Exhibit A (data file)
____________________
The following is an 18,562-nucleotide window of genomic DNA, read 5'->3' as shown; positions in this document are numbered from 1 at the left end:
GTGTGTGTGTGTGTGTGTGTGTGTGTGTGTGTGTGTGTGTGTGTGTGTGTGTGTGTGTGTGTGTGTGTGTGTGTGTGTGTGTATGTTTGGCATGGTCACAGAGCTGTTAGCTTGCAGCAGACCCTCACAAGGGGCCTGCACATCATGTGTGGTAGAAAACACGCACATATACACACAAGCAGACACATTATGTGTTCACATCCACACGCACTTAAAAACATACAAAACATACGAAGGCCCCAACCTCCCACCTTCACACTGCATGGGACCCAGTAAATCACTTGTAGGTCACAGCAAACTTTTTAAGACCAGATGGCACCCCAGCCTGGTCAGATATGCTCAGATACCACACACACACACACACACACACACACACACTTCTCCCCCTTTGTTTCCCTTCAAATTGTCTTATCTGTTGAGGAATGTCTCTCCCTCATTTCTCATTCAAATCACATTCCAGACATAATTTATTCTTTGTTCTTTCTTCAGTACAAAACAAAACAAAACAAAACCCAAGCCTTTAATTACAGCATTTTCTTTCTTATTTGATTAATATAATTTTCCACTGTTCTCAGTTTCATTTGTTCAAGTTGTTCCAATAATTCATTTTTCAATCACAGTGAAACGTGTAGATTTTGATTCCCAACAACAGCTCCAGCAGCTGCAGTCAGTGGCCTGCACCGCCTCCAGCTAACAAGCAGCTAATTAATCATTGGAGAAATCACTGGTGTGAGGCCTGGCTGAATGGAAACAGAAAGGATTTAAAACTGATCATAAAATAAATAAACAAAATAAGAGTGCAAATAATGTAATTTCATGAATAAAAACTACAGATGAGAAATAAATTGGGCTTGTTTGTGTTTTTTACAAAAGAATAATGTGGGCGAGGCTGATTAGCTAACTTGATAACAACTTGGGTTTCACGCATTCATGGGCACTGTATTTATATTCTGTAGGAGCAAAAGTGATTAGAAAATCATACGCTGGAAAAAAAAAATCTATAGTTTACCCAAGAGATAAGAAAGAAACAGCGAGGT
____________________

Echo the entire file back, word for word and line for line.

The following is an 18,562-nucleotide window of genomic DNA, read 5'->3' as shown; positions in this document are numbered from 1 at the left end:
GTGTGTGTGTGTGTGTGTGTGTGTGTGTGTGTGTGTGTGTGTGTGTGTGTGTGTGTGTGTGTGTGTGTGTGTGTGTGTGTGTATGTTTGGCATGGTCACAGAGCTGTTAGCTTGCAGCAGACCCTCACAAGGGGCCTGCACATCATGTGTGGTAGAAAACACGCACATATACACACAAGCAGACACATTATGTGTTCACATCCACACGCACTTAAAAACATACAAAACATACGAAGGCCCCAACCTCCCACCTTCACACTGCATGGGACCCAGTAAATCACTTGTAGGTCACAGCAAACTTTTTAAGACCAGATGGCACCCCAGCCTGGTCAGATATGCTCAGATACCACACACACACACACACACACACACACACACTTCTCCCCCTTTGTTTCCCTTCAAATTGTCTTATCTGTTGAGGAATGTCTCTCCCTCATTTCTCATTCAAATCACATTCCAGACATAATTTATTCTTTGTTCTTTCTTCAGTACAAAACAAAACAAAACAAAACCCAAGCCTTTAATTACAGCATTTTCTTTCTTATTTGATTAATATAATTTTCCACTGTTCTCAGTTTCATTTGTTCAAGTTGTTCCAATAATTCATTTTTCAATCACAGTGAAACGTGTAGATTTTGATTCCCAACAACAGCTCCAGCAGCTGCAGTCAGTGGCCTGCACCGCCTCCAGCTAACAAGCAGCTAATTAATCATTGGAGAAATCACTGGTGTGAGGCCTGGCTGAATGGAAACAGAAAGGATTTAAAACTGATCATAAAATAAATAAACAAAATAAGAGTGCAAATAATGTAATTTCATGAATAAAAACTACAGATGAGAAATAAATTGGGCTTGTTTGTGTTTTTTACAAAAGAATAATGTGGGCGAGGCTGATTAGCTAACTTGATAACAACTTGGGTTTCACGCATTCATGGGCACTGTATTTATATTCTGTAGGAGCAAAAGTGATTAGAAAATCATACGCTGGAAAAAAAAAATCTATAGTTTACCCAAGAGATAAGAAAGAAACAGCGAGGT